Blame It On Columbus
By Bill Moore
Posted: 22 Oct 2011
Anytime you talk about global warming and mankind's involvement in it through the release of hundreds of millions of years-worth of sequestered carbon in the form of coal, petroleum, and methane, skeptics will often point to the "Little Ice Age" that occurred starting in the 16th century and lasted well into the 19th.
The point of citing this event is to confound proponents of man-made climate change. They argue that if carbon released by man's activities is the cause of global warming, what accounts for this cooling before the onset of the industrial revolution?
Up until now we really didn't know. Now we may have a cause that isn't as implausible as it first sounds: blame it on Columbus.
To understand how Columbus and those Europeans who followed him may have caused the "Little Ice Age," you need to understand what the New World was like prior to 1492. In his best selling book, '1491 - New Revelations of the Americas Before Columbus,' Charles C. Mann cites research that sees the population of both North, Central and South America as high as 100 million people. Over the course of hundreds of centuries, possibly going back as much as 30,000 years, the peoples of the Western Hemisphere had built up vast empires with settlements stretching from high Arctic to the tip of South America. There are historical records that cite how the length of the Amazon was settled by villages of 10,000 people and more. Recent aerial photos of the region have uncovered vast earthen works of fish ponds, canals, straight-as-arrow dikes, circular mounds, many of them rich in pottery chards dating back centuries. Upwards of as many as 10 million people could have inhabited the central Amazon basin alone prior to 1492.
Mann makes the case that the arrival of Europeans through the early 1500's brought an end to pre-Columbian civilization in the Americas through the inadvertent dissemination of European diseases for which the native peoples had no immunity: measles, smallpox, typhus, diphtheria. An eyewitness to one such outbreak in the Incan empire in 1565 wrote, "They died by the scores and the hundreds. Villages were depopulated. Corpses were scattered over the field or piled up in the house or huts… the fields were uncultivated; the herds were untended [and] the price of food rose to such an extent that many persons found it beyond their reach. They escaped the foul disease, but only to be wasted by famine."
This particular region known as Tawantinsuyu was decimated by smallpox in 1533, 1535, 1558 and 1565. It was also similarly devastated by what researchers think was typhus in 1546, influenza in 1558, diphtheria in 1614 and measles in 1618. What happened here was repeated time and again across the New World; spread by conquistadors and their pigs, by Portuguese fishermen and English and French explorers and traders. Plymouth Colony was founded on the ruins of a Wampanoag village whose original inhabitants had died in an earlier epidemic or fled deeper into what would become Massachusetts. The Pilgrims survived their first harsh winter eating the grains stored by the now vanished natives in several abandoned villages around them. Over the previous century, it's estimated 90% of the native population of the America's died of disease and famine.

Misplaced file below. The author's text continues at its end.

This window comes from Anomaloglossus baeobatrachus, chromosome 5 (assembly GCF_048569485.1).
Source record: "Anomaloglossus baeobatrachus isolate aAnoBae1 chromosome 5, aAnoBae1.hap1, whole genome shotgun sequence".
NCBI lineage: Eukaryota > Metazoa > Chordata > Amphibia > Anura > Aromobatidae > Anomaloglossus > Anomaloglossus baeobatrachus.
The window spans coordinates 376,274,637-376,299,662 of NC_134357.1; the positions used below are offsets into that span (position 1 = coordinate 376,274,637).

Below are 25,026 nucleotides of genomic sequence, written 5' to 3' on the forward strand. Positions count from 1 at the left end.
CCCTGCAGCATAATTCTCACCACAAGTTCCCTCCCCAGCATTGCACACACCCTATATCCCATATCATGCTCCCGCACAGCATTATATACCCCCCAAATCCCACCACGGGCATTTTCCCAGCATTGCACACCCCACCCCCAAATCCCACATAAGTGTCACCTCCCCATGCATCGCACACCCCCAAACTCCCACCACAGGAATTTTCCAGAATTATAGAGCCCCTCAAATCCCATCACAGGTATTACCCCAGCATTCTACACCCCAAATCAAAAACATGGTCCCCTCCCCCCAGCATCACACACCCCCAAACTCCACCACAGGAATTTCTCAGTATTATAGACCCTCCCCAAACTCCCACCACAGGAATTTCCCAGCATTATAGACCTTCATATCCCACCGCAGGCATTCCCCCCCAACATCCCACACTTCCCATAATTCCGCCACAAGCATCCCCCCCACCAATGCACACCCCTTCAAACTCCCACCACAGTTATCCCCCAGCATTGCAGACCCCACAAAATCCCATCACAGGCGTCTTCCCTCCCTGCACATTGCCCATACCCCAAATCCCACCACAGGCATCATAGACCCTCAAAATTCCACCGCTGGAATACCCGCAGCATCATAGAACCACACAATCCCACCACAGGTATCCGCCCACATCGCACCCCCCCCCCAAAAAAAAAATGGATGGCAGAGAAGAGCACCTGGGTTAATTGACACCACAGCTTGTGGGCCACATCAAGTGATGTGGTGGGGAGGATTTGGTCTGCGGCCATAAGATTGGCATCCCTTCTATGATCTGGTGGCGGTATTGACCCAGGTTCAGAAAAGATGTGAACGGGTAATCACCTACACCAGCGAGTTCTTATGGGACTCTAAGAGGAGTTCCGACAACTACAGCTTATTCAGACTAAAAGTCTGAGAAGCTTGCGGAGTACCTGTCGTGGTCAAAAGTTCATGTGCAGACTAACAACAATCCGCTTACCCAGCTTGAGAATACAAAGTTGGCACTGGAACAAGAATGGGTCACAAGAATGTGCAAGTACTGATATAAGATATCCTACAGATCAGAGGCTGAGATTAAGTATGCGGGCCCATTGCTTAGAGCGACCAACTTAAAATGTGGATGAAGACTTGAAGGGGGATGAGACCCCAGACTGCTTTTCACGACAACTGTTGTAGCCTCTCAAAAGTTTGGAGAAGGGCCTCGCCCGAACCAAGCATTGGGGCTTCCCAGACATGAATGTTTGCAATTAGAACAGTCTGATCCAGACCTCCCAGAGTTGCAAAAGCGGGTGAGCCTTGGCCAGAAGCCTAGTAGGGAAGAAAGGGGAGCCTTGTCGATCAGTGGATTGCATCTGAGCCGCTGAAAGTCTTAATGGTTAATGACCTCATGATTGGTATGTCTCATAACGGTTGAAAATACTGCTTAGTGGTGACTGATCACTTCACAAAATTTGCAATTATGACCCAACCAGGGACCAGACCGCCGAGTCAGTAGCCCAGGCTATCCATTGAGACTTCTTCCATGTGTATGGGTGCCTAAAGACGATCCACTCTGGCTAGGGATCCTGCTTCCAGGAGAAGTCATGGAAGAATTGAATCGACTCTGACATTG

From the terraced fields of the Andes to the slash & burn farming techniques of the central Amazon to the prairie fires set annually to manage bison herds and other wild herbivores to park-like forests and meadows where maize and squash and other food crops were grown in abundance, the New World amazed the first Europeans at its richness and complexity. But by the time of the Plymouth and Roanoke colonies, the damage had been done. The managers of the land, Mann argues, were dead, their fields quickly overrun by the re-emerging forest that sucked carbon dioxide out of the atmosphere, sequestering it for the next two hundred years. With much of the warming blanket of CO2 missing, the planet began to rapidly cool, reaching its coldest point just as the Pilgrims were setting sail for the now largely empty New World.
The vast herds of bison and countless flocks of passenger pigeons 19th century adventurers encountered weren't a reflection of some 'Eden' but of an ecosystem seeking equilibrium after millennia of human habitation and cultivation.
It was this century-long humanitarian disaster, which no one at the time understood or was capable of dealing with medically, and the resulting ecological crisis, that may well have been responsible for the steady cooling of the climate, which doesn't begin to warm again until the 19th century with the age of industrialization, as the graph above demonstrates.
It is a compelling theory -- and I should point out that it isn't Mann's -- but since records are spotty and few witnesses survived the onslaught, much of what we know about the genocide that swept across the western hemisphere in the 16th century can only be inferred from journals of the period and Spanish mission records. If it is what produced the "Little Ice Age," it would not only completely alter the long established view that except for a few isolated bands of Indians, the continents were largely 'empty,' but it also suggests that even paleolithic cultures, given sufficient population densities, may have had a profound effect on earth's climate, enough so that destroying that culture in a relatively short 100 years dramatically impacted temperatures for the next three hundred years.
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